The Monsoon Flood of 2020 is having a total effect on Bangladesh's North, North-East, and South-east, where a quarter of the country was flooded. Approximately 80% of rainfall falls in the Bangladeshi Monsoon season (June to October). Monsoon rains usually cause some flood level but authorities have said this may be the hardest flood in a decade and the longest since 1998 when water levels were 63 days above the level of risk. However, in the past, such long-term floods in the Brahmaputra-Jamuna River never began so early.
Monsoon Flood Geographical Summary
In total 34,002 (24 percent) square kilometer of land has been inundated since the first flood in the last week of June. According to NDRCC data from the Bangladeshi government, Monsoon Flood 2020 had an impact in more or less 21 districts across the country by the end of July 2020. The inundation had been impacted 102 Upazila and 654 unions of the 21 districts. Some of the most affected areas, notably the areas of Jamalpur, Sunamganj, Sylhet, Tangail, Kurigram, Gaibandha, and Netrokona, were inundated by over 50 percent. In these 21 districts, 16 districts have been worst affected, with moderate to severe effects in relation to all the physical dimensions (e.g. inundation, erosion, waterlogging).
By July 2020, the National Disaster Response Coordination Center (NDRCC) report shows that 3.3 million people are affected and that 102 Upazila and 654 unions in the 21 districts, 16 districts of which are moderate to severely affected. 7,31,958 households are inundated. Since 30 June 2020, 83 people have already lost their lives, mainly as a result of drowning. The Public Health and Engineering Department (DPHE) estimates that 73,343 tube-wells and 81,179 latrines have been damaged. The Ministry of Agriculture (MoA) estimates that croplands were affected on approximately 1,10,696 hectares of land.
The Government of Bangladesh (GoB) has closely monitored the situation and coordinated it with all appropriate government and non-governmental partners through its Ministry of Disaster Management and Relief (MoDMR). In preparation of the monsoon flood in 2020, the government of Bangladesh, Ministry of Disaster Management and Assistance (MoDMR), has taken all necessary measures to minimize the lives and livelihoods. Earlier alert massage, evacuation, shelter management, etc are managed by the MoDMR. The MoDMR also offered emergency assistance for the districts most likely to experience serious repercussions (rice, bread, currency, children's care, animal feed, cost of home repairs, and corrugated iron sheet).
Moreover, the Health Emergency Operations Center and Control Room of the Department of General Health Services (DGHS) is open 24/7 as well as local control rooms. 627 Emergency Medical Units have already been developed and 1772 medical teams have been mobilized.
Factors of Flooding in Bangladesh
In the opinion of the expert, the following are the different climates and planning factors contributing to the changes in the flood characteristics in Bangladesh:
- Rapid urbanization has transformed the land area with more and more impermeable surfaces. These changes in land cover prevent natural infiltration of rainfall in the land and increased direct drainage.
- Loss of natural resources by unauthorized destruction of wetlands and flood fields raises the river system's flood flows.
- The building of embankments prevents water from entering the flood land and also disrupts the role of the flood plain in attenuating the flood peak.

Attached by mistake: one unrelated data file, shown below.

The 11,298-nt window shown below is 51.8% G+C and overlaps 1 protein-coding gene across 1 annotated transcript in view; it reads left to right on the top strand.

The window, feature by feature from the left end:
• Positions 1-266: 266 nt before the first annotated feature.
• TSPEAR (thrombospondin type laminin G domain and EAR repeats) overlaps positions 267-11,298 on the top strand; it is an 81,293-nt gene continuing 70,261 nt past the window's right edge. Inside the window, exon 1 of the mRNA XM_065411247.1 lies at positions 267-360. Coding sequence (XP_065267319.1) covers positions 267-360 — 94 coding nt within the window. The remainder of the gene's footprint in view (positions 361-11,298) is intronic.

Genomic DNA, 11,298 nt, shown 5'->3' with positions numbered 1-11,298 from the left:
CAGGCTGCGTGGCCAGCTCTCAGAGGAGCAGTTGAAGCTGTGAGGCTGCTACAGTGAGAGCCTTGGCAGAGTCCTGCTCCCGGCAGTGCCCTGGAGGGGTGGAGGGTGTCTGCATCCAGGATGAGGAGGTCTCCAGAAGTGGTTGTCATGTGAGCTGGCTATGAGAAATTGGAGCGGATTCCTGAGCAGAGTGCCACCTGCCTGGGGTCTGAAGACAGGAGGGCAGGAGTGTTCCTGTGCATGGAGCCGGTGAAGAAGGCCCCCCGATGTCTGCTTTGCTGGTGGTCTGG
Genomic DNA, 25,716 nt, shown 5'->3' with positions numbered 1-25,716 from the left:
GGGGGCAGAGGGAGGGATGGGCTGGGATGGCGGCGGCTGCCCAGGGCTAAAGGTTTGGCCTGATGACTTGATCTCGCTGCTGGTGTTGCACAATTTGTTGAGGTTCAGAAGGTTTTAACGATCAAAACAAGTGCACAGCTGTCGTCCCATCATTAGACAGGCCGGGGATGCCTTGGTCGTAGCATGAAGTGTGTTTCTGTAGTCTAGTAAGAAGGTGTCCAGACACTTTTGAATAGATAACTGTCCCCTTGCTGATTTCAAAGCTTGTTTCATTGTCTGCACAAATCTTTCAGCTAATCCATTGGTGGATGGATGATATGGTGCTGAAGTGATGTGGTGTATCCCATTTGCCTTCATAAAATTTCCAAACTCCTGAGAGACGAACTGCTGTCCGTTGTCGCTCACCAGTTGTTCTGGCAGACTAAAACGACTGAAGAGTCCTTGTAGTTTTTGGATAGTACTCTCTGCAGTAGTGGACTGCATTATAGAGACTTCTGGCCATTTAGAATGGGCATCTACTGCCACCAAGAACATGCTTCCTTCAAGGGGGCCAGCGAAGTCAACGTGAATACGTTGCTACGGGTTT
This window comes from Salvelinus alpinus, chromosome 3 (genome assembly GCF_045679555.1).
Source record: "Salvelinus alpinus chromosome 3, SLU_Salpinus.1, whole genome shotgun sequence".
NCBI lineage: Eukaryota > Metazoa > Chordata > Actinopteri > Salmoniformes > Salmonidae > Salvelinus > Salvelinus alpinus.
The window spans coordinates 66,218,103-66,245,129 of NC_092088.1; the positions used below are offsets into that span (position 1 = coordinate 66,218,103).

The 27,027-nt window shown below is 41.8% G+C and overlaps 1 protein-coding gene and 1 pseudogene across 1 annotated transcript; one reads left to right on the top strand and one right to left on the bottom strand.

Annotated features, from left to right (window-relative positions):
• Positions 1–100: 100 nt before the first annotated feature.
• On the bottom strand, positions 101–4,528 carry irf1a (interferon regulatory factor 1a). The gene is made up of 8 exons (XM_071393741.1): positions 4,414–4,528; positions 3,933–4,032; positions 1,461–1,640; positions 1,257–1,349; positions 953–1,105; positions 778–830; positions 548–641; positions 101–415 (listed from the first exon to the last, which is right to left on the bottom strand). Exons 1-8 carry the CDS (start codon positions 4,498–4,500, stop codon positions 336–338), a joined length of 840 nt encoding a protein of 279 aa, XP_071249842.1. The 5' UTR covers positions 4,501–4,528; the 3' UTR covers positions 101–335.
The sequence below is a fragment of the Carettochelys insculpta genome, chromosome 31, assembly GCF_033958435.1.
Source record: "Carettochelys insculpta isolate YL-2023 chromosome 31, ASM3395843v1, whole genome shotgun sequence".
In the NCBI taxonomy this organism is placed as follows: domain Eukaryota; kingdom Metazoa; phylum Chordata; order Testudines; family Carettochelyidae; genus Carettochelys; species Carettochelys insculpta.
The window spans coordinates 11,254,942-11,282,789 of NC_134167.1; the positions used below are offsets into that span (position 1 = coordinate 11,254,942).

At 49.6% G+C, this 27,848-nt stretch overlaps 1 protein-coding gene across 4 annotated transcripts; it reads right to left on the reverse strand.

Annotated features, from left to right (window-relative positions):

- The degradation and transformation of natural forests into land increases soil erosion and river loading of sediment.
- Structural changes through the building of highways over flood plains or flood control schemes adversely affect the natural drainage system.
- Since 1964 in Bangladesh A total of 7,555km of embankments, including 4,000km in the coastal areas, 7,907 hydraulic structures, including sluices, and around 1,000 river regulators, 1,082 river closures, and 3,204km of drainage channels have been constructed.
Instead of flood prevention, flood management programs and strategies should be based on reducing flood destruction. Both structural and non-structural approaches are included in Bangladesh's flood control policies. Some of the measurements are as follows:
- Construction of embankments parallel to river Banks is the main structural steps introduced in Bangladesh. Through excavating and installing regulators or sluices, the drainage capacity of the channel may also be increased.
- Non-structural flood-management initiatives, such as flood forecasting and early warning, or flood-proofing by increasing homesteads above flood level, may also minimize flood risks.
- The basin-specific management of the floods will further reduce the country's risk of floods through transboundary cooperation and knowledge sharing, institutional change, integrated water management (IWRM), and adaptive delta management (AMM).
- River preparation practice, such as groins, revetment, and porcupine, should be done to protect the bank from erosion.
- Daily maintenance and urgent repair of the bank are necessary. Community engagement would help to sustain the banks. The slope of the embankment can be protected by geo-textiles.
- Any illicit settlement of the banks should not be permitted. People live on flood banks should be rehabilitated.
- Suitable building material should be used. All poor peat soils should be replaced by clay soil.
- Roads and embankments should not be built to create water congestions or delay flooding. There should be appropriate cross drainage systems
In order to reduce flood risks Bangladesh and other South Asian economies including India, Nepal, Bhutan and China should continue their regional cooperation on basin-specific flood control and flood knowledge sharing to fulfill UN Sustainable Development Goals in 2030.